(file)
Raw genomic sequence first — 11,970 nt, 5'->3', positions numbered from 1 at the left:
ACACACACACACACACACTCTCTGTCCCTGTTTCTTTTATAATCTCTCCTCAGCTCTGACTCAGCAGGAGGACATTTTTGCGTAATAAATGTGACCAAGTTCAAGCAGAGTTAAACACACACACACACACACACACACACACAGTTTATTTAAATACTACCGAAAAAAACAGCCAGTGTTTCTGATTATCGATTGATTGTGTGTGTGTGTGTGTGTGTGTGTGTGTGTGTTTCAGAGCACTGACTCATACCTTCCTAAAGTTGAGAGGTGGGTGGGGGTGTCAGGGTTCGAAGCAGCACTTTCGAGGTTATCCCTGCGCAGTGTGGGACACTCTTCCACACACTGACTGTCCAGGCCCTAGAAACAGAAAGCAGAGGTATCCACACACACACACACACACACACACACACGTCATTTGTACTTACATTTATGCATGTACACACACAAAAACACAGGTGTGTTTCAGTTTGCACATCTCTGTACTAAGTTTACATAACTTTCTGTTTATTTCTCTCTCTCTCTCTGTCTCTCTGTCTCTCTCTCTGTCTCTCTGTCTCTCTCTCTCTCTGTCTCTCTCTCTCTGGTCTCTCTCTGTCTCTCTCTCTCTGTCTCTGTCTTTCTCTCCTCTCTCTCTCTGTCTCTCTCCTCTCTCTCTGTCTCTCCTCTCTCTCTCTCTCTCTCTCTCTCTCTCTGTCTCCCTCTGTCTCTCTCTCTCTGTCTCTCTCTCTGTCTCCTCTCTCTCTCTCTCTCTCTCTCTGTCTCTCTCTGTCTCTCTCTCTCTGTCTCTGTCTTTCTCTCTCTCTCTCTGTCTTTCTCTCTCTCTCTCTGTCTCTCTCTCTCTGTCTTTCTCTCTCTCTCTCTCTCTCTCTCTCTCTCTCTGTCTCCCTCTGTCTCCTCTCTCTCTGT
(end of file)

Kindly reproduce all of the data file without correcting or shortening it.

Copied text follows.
Raw genomic sequence first — 11,970 nt, 5'->3', positions numbered from 1 at the left:
ACACACACACACACACACTCTCTGTCCCTGTTTCTTTTATAATCTCTCCTCAGCTCTGACTCAGCAGGAGGACATTTTTGCGTAATAAATGTGACCAAGTTCAAGCAGAGTTAAACACACACACACACACACACACACACACAGTTTATTTAAATACTACCGAAAAAAACAGCCAGTGTTTCTGATTATCGATTGATTGTGTGTGTGTGTGTGTGTGTGTGTGTGTGTGTTTCAGAGCACTGACTCATACCTTCCTAAAGTTGAGAGGTGGGTGGGGGTGTCAGGGTTCGAAGCAGCACTTTCGAGGTTATCCCTGCGCAGTGTGGGACACTCTTCCACACACTGACTGTCCAGGCCCTAGAAACAGAAAGCAGAGGTATCCACACACACACACACACACACACACACACGTCATTTGTACTTACATTTATGCATGTACACACACAAAAACACAGGTGTGTTTCAGTTTGCACATCTCTGTACTAAGTTTACATAACTTTCTGTTTATTTCTCTCTCTCTCTCTGTCTCTCTGTCTCTCTCTCTGTCTCTCTGTCTCTCTCTCTCTCTGTCTCTCTCTCTCTGGTCTCTCTCTGTCTCTCTCTCTCTGTCTCTGTCTTTCTCTCCTCTCTCTCTCTGTCTCTCTCCTCTCTCTCTGTCTCTCCTCTCTCTCTCTCTCTCTCTCTCTCTCTCTGTCTCCCTCTGTCTCTCTCTCTCTGTCTCTCTCTCTGTCTCCTCTCTCTCTCTCTCTCTCTCTCTGTCTCTCTCTGTCTCTCTCTCTCTGTCTCTGTCTTTCTCTCTCTCTCTCTGTCTTTCTCTCTCTCTCTCTGTCTCTCTCTCTCTGTCTTTCTCTCTCTCTCTCTCTCTCTCTCTCTCTCTCTGTCTCCCTCTGTCTCCTCTCTCTCTGT